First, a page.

As we left the building we heard the squawks of a trio of oriental pied hornbills (Anthracoceros albirostris) which we had seen flying around. I’m not yet good enough at identifying birds entirely by sound. Just my luck then, not to have my camera when these things were flapping about asking for their photos to be taken. I was reduced to using my phone. The result is not great, but it does allow you to identify the bird with certainty: the cylindrical casque above the beak with a black patch at its tip, the white tip to the tail and the pale blue throat patch. “Nice place,” The Family murmured, perhaps echoing the hundreds of paying customers who came here in the 60s and 70s. A rufous treepie (Dendrocitta vagabunda) cackled with laughter as it flew past us.
Uttarakhand is heavily forested, and forests in this region have monkeys. One of the largest is the species of the hanuman langur called the Nepal gray langur (Semnopithecus schistaceus). I saw the individual in the featured photo during a walk at an altitude of about 2400 meters, inside the Binsar National Park. The seven species of hanuman, genus Semnopithecus, which are found in India separate into distinct geographical ranges, with little overlap. At this altitude, and this far north, the Nepal gray langur is the only one that is found. As I concentrated on taking photos of this troupe of leaf eaters, I missed a photo op which will probably never recur: two yellow throated martens (Martes flavigula) pulled themselves up the cliff next to the road I was on, sat on the edge and stared at me for a long time. They were gone by the time I mentally kicked myself into swinging my camera round to photograph them. They are shy and swift, and because of that are hard to photograph, in spite of being fairly common in these forests. The longer you live the more regrets you have.
Watching the troupe I was reminded of the graffiti I’d seen in Haridwar a couple of days earlier, when I visited the abandoned ashram of Maharishi Mahesh Yogi. I found a photo on my phone (above). It is a lovely piece of art, but it does not show the Nepal gray langur. This species holds its tail above, and parallel to, their bodies when they walk. The tail is long, and the tip can project forward ahead of the head. The drooping tail that the artwork shows belongs to the southern plains gray langur (Semnopithecus johnii) whose range is far to the south.
As the morning’s sun cut through the mists of Neora valley and shone through the tree tops, I took photos of glory around the lichens hanging from the trees around me. The Family looked beyond the glory right at the source of light. When she showed me this photo I found it stunning.
Holi could be a festival left over from colder climates, where winter is a time without growth, but the regional new years in India are entirely local, and keep pace with the local seasons. In most of the northern plains, from the far east to the west, the beginning of the month of Baisakh begins with a harvest festival. Some calendars count this as the beginning of grishma (the hot season), others take it as the middle of vasanta (spring, if you wish). The wheat was sown in November, and was growing through what the upper northern latitudes think of as winter. So one should neglect the “universal rhythm of life” that the silly Eurocentric cultural web tends to impose on the globe.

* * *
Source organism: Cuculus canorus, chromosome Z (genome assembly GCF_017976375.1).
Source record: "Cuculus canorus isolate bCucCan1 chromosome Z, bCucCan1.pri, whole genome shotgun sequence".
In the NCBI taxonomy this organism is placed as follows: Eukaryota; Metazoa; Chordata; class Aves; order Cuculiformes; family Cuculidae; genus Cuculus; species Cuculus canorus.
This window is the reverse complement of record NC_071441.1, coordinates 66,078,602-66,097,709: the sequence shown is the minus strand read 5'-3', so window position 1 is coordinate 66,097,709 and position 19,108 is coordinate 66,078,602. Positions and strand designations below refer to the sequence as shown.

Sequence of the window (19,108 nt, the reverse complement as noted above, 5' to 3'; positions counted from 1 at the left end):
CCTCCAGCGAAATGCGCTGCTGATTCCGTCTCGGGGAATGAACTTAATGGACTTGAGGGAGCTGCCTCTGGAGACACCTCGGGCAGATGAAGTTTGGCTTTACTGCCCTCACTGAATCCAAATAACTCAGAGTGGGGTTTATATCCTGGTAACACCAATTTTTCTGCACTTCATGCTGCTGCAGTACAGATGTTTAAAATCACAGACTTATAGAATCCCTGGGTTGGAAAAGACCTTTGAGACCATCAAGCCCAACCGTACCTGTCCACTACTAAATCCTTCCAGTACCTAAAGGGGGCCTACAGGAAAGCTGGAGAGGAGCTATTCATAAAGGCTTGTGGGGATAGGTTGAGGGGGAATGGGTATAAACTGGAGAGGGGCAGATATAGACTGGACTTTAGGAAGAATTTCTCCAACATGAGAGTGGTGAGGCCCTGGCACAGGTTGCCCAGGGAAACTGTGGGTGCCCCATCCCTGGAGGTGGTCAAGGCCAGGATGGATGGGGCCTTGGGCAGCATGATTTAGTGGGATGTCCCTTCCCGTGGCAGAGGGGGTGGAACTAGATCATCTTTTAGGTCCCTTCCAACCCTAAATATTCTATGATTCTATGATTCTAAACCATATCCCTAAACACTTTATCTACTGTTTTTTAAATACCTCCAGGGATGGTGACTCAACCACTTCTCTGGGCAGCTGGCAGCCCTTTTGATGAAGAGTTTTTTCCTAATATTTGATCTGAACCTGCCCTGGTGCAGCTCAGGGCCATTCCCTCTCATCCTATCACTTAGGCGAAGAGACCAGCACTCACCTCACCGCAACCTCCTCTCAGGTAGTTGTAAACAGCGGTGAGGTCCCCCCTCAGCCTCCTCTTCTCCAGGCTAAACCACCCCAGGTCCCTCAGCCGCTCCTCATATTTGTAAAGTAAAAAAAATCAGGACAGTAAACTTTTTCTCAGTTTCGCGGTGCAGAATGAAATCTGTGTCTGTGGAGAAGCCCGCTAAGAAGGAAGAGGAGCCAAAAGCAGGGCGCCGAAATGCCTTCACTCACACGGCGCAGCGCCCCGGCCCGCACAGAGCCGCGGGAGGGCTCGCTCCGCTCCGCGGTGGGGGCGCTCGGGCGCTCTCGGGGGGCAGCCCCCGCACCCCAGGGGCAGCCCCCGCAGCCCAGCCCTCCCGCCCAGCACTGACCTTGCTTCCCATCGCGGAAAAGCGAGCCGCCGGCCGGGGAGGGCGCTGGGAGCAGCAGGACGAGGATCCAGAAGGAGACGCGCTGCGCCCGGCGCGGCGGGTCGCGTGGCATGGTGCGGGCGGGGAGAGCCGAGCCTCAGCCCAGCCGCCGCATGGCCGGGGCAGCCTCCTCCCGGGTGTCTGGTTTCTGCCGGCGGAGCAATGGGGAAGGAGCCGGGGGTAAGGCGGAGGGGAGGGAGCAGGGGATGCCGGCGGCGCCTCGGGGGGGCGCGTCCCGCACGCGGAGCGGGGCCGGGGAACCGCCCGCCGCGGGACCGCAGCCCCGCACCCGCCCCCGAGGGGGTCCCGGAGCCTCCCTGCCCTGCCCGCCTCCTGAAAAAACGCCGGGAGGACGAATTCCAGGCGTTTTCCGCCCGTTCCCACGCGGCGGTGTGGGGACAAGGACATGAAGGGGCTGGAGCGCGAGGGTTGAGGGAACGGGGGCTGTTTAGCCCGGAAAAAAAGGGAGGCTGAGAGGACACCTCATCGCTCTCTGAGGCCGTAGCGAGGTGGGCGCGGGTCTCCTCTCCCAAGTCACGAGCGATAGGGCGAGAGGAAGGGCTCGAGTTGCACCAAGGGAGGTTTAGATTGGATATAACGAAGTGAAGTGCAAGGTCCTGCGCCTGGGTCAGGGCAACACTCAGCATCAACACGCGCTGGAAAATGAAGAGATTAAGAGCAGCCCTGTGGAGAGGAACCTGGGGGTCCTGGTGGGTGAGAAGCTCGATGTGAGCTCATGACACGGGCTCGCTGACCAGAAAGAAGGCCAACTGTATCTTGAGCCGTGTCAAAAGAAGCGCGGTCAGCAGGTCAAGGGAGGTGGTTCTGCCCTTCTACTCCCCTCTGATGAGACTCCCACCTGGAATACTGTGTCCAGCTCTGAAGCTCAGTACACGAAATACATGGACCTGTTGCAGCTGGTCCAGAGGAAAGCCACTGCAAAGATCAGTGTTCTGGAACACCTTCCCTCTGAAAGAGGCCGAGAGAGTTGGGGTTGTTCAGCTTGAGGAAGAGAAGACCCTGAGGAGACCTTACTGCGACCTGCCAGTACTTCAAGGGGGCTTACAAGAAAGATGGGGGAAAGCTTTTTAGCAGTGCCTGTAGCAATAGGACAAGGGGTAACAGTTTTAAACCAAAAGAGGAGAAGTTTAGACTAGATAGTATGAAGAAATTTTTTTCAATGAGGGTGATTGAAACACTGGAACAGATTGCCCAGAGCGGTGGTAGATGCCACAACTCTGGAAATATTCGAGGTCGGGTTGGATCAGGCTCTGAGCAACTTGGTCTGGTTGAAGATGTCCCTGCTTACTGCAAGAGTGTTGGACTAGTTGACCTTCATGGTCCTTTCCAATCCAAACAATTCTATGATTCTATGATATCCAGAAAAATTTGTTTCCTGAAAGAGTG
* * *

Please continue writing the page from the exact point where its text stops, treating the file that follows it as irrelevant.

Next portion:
As our trip through Kumaon came to an end, I walked on to the shoulder next to a deep drop on the narrow road leading out from Bhimtal. The lake is at an altitude of 1500 meters, and the road had climbed quite rapidly. We were high above the valley, perhaps at an altitude of over 2000 meters. I took a last look at the terraced field of wheat that cascaded down the steep slopes on the other side of the lake. From this distance one could see how the road switching back and forth along the further slope gave access to the biggest farms. To get to the others you had to walk down a steeper slope. This also meant that the farms further from the road had to transport the crop by hand (or mule) up to the road.
One farm was busy harvesting. The golden wheat was already gone from some terraces, the hay lying in neat little bundles in the fields. The high stalks in the other terraces were also ready to be harvested, and probably would be in the coming days. In other farms the ripening was not yet complete. Perhaps they had sowed at different times; perhaps the angle of the sun on the field also makes a difference. Looking down on this landscape, with its varied colours of Baisakh, I had no trouble agreeing with David Attenborough’s ironical statement that humans are the animals that grasses have used to propagate across the planet. They also get these animals to shape the landscape to their maximum benefit.
The main bazaar of Kausani had the usual unprepossessing look of a typical small Kumaoni town. There were hardware and general stores, one shop of local handmade woolens, a few small eateries. We looked at the queue outside an ATM; we needed cash, everything runs on cash here, but decided to come back later. A few paces down, The Victory, stopped at a shop and gestured to me. Yes, this was worth it. We walked in. Coffee? The Family asked for a cappuccino. Sorry, we can only do an ordinary coffee, the man behind the counter said. Four coffees then, The Family requested.